Ron’s Time Tunnel: The Sermon

Reverend A. Jordan Smith in the early 1900s

“Enter ye in at the strait gate: for wide is the gate, and broad is the way, that leadeth to destruction, and many there be which go in there-at, because strait is the gate, and narrow is the way, which leadeth unto life, and few there be that find it” (KJV Matthew 17:13-14).

Gramp’s father was a “preacher.” The Right Reverend A. Jordan Smith, were his name and his “entitlements”. But, there are those who say that Reverend A. Jordan Smith was what some discourteously call, a “Jackleg” preacher! The term “jackleg,”according to Merriam-Webster is: “a person characterized by unscrupulousness, dishonesty, or lack of professional standards <a jackleg lawyer> b: lacking skill or training: amateur <a jackleg carpenter>”. However, the Right Reverend A. Jordan Smith, by all accounts, was a decent and upstanding gentleman landholder, husband, and father. A man without a dishonest bone in his tall, sturdy frame. Obviously, the term “jackleg,” in Great-Grandpa Jordan’s case, referred solely to his lack of “formal” training as a minister.

Great-Grandpa Jordan cut a striking image; sturdy of frame; stylishly suited, booted, and hatted. His stern, brown visage was preceded, in his coming, by a thick, black, walrus-styled moustache. His hands, large and strong, articulated at the end of a pair of equally impressive arms. He was a gentleman, but a gentleman who was accustomed to the hard work of farm life and, he was a preacher; jackleg or not!

In those days and to some degree “these days”, in order to be a preacher, one had to be “called” to preach. That meant that God himself had caused some dramatic event to happen in the subject’s life which, to him, was a sure sign that he was to go forth and spread the Gospel. Most men experiencing this event of being “called” (e.g. being struck or nearly struck by lightning) would be compelled to swoon.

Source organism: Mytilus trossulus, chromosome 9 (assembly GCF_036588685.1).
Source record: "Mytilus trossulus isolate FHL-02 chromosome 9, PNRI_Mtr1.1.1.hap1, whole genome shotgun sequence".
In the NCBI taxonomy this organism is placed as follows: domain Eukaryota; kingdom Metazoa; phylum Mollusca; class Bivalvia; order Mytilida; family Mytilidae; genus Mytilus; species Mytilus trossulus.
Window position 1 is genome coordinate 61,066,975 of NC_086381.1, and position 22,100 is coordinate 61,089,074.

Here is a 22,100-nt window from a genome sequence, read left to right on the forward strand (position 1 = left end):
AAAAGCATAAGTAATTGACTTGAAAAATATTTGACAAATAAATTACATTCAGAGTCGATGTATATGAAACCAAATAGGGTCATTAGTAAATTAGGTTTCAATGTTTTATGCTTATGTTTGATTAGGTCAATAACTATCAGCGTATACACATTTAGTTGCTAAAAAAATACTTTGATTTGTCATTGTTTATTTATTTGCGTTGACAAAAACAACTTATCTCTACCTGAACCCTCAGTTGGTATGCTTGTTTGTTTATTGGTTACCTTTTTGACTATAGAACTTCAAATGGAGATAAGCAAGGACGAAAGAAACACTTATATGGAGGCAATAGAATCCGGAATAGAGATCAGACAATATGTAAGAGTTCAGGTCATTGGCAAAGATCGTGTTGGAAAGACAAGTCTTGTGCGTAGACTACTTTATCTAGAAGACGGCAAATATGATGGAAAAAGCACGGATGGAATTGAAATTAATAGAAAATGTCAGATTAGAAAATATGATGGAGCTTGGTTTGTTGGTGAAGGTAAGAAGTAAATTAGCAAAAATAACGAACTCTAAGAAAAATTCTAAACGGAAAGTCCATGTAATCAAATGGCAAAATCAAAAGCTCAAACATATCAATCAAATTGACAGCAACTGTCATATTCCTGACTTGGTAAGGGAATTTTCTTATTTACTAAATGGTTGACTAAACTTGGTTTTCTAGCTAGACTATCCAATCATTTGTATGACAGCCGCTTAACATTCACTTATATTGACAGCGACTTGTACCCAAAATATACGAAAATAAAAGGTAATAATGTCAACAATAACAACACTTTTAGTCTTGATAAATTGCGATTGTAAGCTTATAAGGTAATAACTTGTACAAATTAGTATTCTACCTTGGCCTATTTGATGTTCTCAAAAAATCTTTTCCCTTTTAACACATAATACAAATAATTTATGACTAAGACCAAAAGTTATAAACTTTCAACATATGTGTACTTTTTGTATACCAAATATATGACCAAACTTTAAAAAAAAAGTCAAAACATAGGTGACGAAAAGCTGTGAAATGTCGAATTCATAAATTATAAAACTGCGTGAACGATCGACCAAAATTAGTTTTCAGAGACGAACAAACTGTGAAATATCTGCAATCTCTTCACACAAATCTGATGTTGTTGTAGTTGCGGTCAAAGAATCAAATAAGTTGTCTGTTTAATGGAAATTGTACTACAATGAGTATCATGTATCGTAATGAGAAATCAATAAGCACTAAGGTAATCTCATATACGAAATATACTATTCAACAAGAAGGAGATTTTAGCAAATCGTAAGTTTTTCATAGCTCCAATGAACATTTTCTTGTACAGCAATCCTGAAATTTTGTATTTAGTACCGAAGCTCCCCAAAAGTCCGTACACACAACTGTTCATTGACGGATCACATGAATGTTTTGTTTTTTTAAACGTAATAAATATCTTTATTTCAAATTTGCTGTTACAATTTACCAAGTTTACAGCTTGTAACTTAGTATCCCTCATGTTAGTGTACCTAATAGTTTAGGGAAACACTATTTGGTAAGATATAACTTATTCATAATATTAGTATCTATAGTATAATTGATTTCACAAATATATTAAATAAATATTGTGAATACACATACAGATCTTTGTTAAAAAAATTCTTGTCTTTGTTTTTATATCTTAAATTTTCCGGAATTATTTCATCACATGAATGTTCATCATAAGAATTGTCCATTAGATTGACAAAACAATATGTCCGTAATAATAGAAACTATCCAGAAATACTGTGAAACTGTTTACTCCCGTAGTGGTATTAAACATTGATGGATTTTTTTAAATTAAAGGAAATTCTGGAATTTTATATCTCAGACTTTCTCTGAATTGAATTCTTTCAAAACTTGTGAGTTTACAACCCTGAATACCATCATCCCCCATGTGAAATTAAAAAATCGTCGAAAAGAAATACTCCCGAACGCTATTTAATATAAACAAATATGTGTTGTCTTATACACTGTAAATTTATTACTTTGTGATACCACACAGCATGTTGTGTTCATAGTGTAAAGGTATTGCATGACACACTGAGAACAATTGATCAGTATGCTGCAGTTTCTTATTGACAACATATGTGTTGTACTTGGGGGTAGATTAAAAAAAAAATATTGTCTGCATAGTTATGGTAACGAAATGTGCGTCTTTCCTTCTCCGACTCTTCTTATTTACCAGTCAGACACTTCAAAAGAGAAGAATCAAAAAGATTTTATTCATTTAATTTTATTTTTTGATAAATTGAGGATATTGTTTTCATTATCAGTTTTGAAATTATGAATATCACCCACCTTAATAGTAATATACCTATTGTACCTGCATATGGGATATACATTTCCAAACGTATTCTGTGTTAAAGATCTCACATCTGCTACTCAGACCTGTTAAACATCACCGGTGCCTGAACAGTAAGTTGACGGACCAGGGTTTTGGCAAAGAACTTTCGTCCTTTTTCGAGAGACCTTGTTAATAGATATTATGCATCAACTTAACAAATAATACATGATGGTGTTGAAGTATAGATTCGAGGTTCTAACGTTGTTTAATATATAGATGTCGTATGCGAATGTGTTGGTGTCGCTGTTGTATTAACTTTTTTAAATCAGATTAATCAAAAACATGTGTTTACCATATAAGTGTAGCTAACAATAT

Some would remain in a stuporous, catatonic, or near-catatonic state for hours; sometimes only awakening when their own shoe was waved in front of their noses. During this comatose condition, God would speak to the subject in a vision; giving him his “charge”! Upon awakening, the stunned man would have morphed into a “righteous” man whom, henceforth, was in the “soul-saving business”. Who’s to say that Jordan Smith, farmer of land, had not been so converted into the Right Reverend A. Jordan Smith, farmer for God? Sowing the seeds of faith amongst the wayward ilk.

One Sunday, according to Gramp, Reverend Smith preached a sermon from the text at the beginning of this story. The following is the “gist “of that sermon; sans the perfunctory introduction, song, prayer, and other “points of order”:

“Good Christians must travel the narrow road, for wide is the road to destruction” he began. “There are all kinds of sinners on the wide road. These sinners NEED a wide road” he bellowed as his large hand thrust skyward, emphasizing the word “need”. It takes a WIDE road for a LIAR, cause when he tells a lie on this side of the road!” his voice becoming more strident, as he stepped to the side of an imaginary wide road. “He got to ruuuunnnnn over to the other side of the road to back up the lie he just told!” he continued, punctuating his statement with a loud, gravelly, “HA!” as he quickly trotted to the other side of the imaginary road; hand to his mouth as if whispering some juicy bit of gossip into an eagerly waiting ear.

“It takes a wide road for a gambler!” he informed the congregation emphatically. “Because when he throw his dice on one side of the road, he’s got to ruuuunnnn over to the other side of the road so he can throw them dice again, HA!” he exclaimed as he enacted the process of shaking and tossing dice, then trotting over to the other side of the “road”.

By this time, the congregation was “chunking back” at the Reverend. In other words, they were giving him all of the Amen and Hallelujah shouts he needed to “bring down his Helper” and fill him with Holy Spirit. One could almost see said Holy Spirit descending from the rafters of the old church building like a feathery veil of warm mist.

Sorry congregants, but I’ll have to stop right here.  However,  I invite you to come and join us next Friday to hear the rest of “The Sermon” by The Right Reverend A. Jordan Smith!